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Spring City Foundry Co. v. Commissioner

Citation. Spring City Foundry Co. v. Commissioner, 292 U.S. 182, 54 S. Ct. 644, 78 L. Ed. 1200, 4 U.S. Tax Cas. (CCH) P1276, 13 A.F.T.R. (P-H) 1164, 1934-1 C.B. 281, 1934 P.H. P1150 (U.S. Apr. 30, 1934)
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Brief Fact Summary.

Petitioner sold goods to a customer on an open account annually. Before the end of the year, the customer went bankrupt and Petitioner was not paid the full amount owed.

Synopsis of Rule of Law.

In manufacturing, merchandising, or mining, gross income means the total sales, less the cost of goods sold, plus any income from investments and from incidental or outside operations or sources.


Petitioner sold goods in 1920 on an open account. The purchaser went bankrupt and a receiver was appointed, and Petitioner was not going to be paid in full for the goods. Petitioner contended that the because of the bankruptcy the gross income was now affected, and the debt should not be included in gross income.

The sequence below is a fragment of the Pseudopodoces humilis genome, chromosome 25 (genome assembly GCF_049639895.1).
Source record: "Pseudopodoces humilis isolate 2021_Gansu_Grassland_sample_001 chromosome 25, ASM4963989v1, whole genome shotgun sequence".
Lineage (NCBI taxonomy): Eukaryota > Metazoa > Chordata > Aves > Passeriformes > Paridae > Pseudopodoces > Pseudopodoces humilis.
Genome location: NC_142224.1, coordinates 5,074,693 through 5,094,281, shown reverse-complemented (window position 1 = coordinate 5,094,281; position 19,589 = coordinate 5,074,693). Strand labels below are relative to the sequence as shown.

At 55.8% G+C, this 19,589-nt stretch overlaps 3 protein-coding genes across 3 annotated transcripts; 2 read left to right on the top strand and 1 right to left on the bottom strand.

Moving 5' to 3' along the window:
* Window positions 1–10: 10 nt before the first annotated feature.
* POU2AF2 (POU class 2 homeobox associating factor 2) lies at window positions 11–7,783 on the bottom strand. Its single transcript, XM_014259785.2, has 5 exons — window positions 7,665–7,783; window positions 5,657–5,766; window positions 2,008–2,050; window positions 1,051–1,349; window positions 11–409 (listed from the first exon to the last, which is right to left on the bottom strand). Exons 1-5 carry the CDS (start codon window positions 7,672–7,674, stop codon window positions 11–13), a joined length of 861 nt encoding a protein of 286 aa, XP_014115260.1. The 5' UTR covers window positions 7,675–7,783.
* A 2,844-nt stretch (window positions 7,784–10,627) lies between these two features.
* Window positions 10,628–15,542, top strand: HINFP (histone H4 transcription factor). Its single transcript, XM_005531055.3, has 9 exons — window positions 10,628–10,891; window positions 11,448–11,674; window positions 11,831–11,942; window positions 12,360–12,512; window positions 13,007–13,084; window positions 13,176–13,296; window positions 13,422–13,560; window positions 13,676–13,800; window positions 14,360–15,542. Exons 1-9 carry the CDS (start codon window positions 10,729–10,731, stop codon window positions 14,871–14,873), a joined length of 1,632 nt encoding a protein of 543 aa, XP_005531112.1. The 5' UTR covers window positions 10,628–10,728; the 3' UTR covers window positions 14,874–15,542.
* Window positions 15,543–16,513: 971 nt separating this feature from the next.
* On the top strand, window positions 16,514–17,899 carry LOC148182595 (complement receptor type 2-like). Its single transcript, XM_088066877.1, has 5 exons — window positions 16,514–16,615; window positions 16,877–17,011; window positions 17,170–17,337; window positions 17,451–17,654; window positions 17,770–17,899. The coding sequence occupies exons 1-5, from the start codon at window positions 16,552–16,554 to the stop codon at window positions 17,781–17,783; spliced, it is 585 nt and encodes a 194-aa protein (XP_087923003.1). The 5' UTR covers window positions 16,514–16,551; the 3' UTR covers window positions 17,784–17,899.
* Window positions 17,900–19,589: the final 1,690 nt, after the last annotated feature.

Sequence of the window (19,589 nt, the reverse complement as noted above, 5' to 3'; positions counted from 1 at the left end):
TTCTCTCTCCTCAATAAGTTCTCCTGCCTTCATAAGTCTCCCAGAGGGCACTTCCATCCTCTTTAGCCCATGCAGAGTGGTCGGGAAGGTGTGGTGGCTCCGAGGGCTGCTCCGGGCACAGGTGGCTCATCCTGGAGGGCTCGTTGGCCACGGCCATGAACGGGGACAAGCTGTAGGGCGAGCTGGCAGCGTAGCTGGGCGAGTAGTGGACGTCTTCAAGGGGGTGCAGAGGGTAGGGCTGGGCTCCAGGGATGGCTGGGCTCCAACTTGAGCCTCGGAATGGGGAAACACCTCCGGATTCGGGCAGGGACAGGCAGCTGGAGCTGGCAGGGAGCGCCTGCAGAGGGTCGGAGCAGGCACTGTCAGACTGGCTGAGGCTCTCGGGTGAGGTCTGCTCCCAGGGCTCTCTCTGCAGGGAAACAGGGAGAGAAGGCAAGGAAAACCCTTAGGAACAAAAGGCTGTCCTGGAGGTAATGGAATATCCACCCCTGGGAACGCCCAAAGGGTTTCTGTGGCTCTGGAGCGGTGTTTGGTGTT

Is the full amount of the sales includible in gross income even though Petitioner has not actually received payment?


Chief Justice Hughes delivered the opinion for the Supreme Court of the United States in holding against Petitioners and finding that the right to receive the fixed amount is includible in gross income.


It is the right to receive and not the actual receipt that determines inclusion in gross income. When the right to receive is a fixed amount, then the right accrues and is includible in gross income.

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